The number of older people (defined as those aged 65 years or older) tripled from around 260 million in 1980 to 761 million in 2021. Between 2021 and 2050, the global share of the older population is projected to increase from less than 10% to around 17%. Rapid growth in the number of people reaching older ages underscores the significance of promoting health, preventing, and treating illnesses throughout the entire course of life (United Nations, 2023). Facts of ageing


The Beth Johnson Foundation (BJF) shares the voices of older people and pushes for positive changes in our communities. We inform and influence the continuing dialogues around good practice as people age. We inform and support ageing communities through critically consolidating local, national, and international evidence and good practice. We work alongside others to promote equality, welcome diversity, champion intergenerational learning and ensure a creative approach to the constant innovation of service delivery and support.



We research, influence, and promote a ‘whole life course’ approach, acting as a catalyst for new initiatives that build resilience and promote positive ageing, specifically through life’s challenges. We encourage people of all ages to connect, challenge stereotypes and engaging with each other in new ways – for the benefit of all 

As current data illustrates, the number of older people is growing, for a number of important factors. For some, better health care, timely detection of disease and ill health, and access to effective treatments will impact on longevity. Social environments, good diets and information around exercise and staying well will influence how well people will age.

Here at the BJF, our values underpin how we work as an organisation and as individuals within it. We are visionary, exploring international issues to inform local practice; envisioning striving for a fair and just society that places equal value on people regardless of their age and where age is not a barrier to opportunity and happiness. We are ambitious. Primarily we are a local organisation, and we expand our national and international connections by informing national strategies and policy around ageing. We are honest and trustworthy, remaining accountable to our communities, our clients, our partners, and our funders. We are independent, grounded in the local communities we serve, but with national and international ambitions. We use our voice to challenge and inspire change in health and social care services, public policy and attitudes surrounding those aged 50 years+. We value people of all ages.  A mature community is one that recognises that all generations have something to offer and to gain by living, working, and learning together. Known as intergenerational activity, which we encourage and support wherever possible. We value partnerships; working with others, forging, and building relationships based on trust, openness, mutual value, and personal and organisational integrity. Engaging communities will enable us to shape our support to meet local needs. We want to see the UK, and Europe, become truly age-friendly. We envisage a world where people live healthy, happy, and fulfilled lives as they age; can access appropriate support when they need it; and continue to make valuable contributions to their communities.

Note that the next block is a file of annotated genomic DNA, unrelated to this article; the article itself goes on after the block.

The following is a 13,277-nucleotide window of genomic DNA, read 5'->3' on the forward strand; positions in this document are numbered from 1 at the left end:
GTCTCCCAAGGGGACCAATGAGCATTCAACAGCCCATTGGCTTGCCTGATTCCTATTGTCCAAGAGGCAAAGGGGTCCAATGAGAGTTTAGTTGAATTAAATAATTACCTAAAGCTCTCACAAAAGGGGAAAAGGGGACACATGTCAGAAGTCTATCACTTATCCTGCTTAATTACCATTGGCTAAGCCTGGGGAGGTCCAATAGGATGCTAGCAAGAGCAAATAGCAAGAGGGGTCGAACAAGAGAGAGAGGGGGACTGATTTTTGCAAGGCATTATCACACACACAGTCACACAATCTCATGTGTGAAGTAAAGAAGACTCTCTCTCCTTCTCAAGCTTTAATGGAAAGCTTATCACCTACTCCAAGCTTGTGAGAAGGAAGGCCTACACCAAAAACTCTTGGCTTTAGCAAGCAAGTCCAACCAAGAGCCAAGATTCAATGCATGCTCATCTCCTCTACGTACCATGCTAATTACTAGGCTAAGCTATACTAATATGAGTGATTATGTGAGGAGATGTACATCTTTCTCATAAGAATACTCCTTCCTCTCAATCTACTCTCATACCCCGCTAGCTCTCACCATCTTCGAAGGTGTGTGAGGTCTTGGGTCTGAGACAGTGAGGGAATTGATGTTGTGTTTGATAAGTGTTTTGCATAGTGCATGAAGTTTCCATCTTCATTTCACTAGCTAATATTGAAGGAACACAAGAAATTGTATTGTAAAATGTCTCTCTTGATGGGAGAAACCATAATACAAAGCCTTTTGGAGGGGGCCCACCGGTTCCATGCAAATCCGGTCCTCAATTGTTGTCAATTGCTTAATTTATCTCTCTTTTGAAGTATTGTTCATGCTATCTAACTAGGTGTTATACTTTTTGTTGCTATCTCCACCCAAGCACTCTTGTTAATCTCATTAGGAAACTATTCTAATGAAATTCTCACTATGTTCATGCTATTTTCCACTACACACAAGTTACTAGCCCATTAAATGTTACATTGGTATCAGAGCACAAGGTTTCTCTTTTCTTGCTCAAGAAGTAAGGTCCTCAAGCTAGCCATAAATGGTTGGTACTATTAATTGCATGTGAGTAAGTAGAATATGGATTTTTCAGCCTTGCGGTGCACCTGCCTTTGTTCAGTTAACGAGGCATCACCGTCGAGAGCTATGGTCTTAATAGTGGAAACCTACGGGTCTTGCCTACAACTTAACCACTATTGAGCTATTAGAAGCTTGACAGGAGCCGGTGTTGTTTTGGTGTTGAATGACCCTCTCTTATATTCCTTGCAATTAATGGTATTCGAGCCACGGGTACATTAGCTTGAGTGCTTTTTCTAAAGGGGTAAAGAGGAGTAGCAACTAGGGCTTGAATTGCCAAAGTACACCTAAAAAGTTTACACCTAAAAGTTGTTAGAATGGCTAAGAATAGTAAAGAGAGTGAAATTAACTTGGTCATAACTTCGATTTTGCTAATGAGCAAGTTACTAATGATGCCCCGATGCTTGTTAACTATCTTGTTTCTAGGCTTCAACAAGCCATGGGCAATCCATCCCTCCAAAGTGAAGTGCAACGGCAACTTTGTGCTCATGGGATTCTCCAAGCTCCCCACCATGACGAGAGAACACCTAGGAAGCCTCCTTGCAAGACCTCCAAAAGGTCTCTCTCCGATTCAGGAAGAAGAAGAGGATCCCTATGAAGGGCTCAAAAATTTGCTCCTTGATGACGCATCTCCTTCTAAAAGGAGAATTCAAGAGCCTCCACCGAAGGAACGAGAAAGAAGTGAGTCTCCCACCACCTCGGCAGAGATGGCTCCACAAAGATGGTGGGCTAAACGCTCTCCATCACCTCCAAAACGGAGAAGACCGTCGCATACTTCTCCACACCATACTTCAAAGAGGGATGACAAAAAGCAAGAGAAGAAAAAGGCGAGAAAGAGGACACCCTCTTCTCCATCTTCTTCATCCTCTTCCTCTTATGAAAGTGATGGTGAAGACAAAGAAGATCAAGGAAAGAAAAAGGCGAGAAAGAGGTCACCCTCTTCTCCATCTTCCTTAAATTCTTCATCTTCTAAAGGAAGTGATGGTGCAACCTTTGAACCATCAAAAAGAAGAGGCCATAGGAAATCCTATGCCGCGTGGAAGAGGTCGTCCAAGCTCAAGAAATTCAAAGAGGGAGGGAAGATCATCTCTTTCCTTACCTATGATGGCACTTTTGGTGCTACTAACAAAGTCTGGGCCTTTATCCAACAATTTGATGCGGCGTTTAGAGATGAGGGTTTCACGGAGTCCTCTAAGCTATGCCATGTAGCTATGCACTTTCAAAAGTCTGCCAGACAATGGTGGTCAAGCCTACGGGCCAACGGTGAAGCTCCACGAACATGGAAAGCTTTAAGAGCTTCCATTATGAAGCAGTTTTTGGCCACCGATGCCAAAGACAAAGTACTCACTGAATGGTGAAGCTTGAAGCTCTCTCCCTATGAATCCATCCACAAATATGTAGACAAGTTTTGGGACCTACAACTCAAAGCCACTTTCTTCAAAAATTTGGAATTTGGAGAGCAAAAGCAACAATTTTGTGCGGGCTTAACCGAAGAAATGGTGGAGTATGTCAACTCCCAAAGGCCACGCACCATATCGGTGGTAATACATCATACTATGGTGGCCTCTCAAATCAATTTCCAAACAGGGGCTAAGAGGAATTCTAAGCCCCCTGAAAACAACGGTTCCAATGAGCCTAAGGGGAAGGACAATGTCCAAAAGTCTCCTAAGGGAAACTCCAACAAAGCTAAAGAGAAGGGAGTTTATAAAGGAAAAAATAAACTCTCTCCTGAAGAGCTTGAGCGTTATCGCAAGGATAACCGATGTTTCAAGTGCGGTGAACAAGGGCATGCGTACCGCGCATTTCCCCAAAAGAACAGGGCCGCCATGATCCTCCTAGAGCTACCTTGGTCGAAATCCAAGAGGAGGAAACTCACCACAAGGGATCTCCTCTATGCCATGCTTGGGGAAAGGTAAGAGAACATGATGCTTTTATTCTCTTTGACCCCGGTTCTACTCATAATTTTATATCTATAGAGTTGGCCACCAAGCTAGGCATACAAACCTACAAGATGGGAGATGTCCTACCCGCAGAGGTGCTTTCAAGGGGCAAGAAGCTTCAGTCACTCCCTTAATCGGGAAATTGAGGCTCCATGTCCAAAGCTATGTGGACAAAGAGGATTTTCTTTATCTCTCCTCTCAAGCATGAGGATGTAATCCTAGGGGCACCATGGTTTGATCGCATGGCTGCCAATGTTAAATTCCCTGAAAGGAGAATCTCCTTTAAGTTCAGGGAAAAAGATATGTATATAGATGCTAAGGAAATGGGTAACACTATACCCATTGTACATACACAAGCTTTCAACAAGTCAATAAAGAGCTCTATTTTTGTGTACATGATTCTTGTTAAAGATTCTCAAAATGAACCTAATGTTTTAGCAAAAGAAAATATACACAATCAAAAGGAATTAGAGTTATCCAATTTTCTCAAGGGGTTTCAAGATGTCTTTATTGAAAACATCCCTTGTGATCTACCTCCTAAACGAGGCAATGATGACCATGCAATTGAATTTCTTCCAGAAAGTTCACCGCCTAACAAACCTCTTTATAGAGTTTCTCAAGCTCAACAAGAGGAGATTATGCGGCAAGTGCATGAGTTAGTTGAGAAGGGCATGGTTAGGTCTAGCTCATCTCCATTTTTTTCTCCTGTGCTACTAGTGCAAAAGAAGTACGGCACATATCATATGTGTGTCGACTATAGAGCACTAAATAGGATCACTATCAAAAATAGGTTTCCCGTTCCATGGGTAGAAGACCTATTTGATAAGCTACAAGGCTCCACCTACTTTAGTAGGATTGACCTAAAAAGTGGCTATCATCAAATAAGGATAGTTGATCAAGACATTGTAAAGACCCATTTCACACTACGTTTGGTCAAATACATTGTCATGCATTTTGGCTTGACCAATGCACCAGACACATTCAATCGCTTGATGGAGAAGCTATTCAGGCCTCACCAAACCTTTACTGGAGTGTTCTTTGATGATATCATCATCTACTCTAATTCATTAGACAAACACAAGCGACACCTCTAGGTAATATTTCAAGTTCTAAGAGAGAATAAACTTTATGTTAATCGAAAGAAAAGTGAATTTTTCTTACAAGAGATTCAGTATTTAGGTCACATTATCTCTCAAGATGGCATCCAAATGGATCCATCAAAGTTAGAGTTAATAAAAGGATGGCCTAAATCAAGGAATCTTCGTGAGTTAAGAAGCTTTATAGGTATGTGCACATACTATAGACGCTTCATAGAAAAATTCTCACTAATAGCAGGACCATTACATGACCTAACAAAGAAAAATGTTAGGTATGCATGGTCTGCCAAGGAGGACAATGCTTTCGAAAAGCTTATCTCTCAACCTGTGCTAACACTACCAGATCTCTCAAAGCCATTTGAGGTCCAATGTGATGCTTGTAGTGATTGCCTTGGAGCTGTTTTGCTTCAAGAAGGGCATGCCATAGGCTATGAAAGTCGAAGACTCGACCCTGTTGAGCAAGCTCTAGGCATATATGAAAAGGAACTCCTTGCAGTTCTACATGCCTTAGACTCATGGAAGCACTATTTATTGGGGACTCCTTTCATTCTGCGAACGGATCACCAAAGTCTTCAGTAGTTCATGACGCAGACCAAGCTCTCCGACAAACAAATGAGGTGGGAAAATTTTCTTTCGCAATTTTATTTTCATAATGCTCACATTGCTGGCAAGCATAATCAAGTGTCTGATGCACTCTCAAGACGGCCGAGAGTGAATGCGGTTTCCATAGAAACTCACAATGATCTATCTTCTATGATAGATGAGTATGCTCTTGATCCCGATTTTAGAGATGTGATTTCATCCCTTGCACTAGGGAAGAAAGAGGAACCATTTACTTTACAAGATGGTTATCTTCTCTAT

The UN Decade of Healthy Ageing (2021–2030) seeks to reduce health inequities and improve the lives of older people, their families and communities through collective action in four areas: changing how we think, feel and act towards age and ageism; developing communities in ways that foster the abilities of older people; delivering person-centred integrated care and primary health services responsive to older people; and providing older people who need it with access to quality long-term care.

As we celebrate the International Day of Older Persons, #IDOP23 let us pause for a moment to recognise how the older communities influence our thinking; share wisdom to inform our knowledge; bring joy and love to our lives; and give voice to their experiences. During the celebration, at the BJF we will acknowledge the perceptions and voices of our ageing communities, as they challenge ageism, describe feeling invisible and share their personal experiences. We will celebrate the contributions of our volunteers (both older and younger) as they help older people to come to terms with technology in order to fully function in a technological era. We will reflect on those people with additional, complex needs as they grapple with (for example) the debilitating condition of dementia, and the need for dementia advocacy and support grows exponentially. We will celebrate the meeting of young people as they work alongside older members exploring pottery, painting, poetry and storytelling; the sheer magic of intergenerational working. Creativity often helps people feel less isolated and lonely, connecting people through different mediums using language, clay, and storytelling in meaningful ways.

Whilst we recognize the work we do at the BJF in supporting our older populations every single day, to recognize what we do internationally on this day of celebration helps us to truly appreciate the importance of our ageing community.


You can’t avoid it

But growing old isn’t catching,

Sit and enjoy the ride.

Professor emerita Sue Read, CEO, Beth Johnson Foundation.


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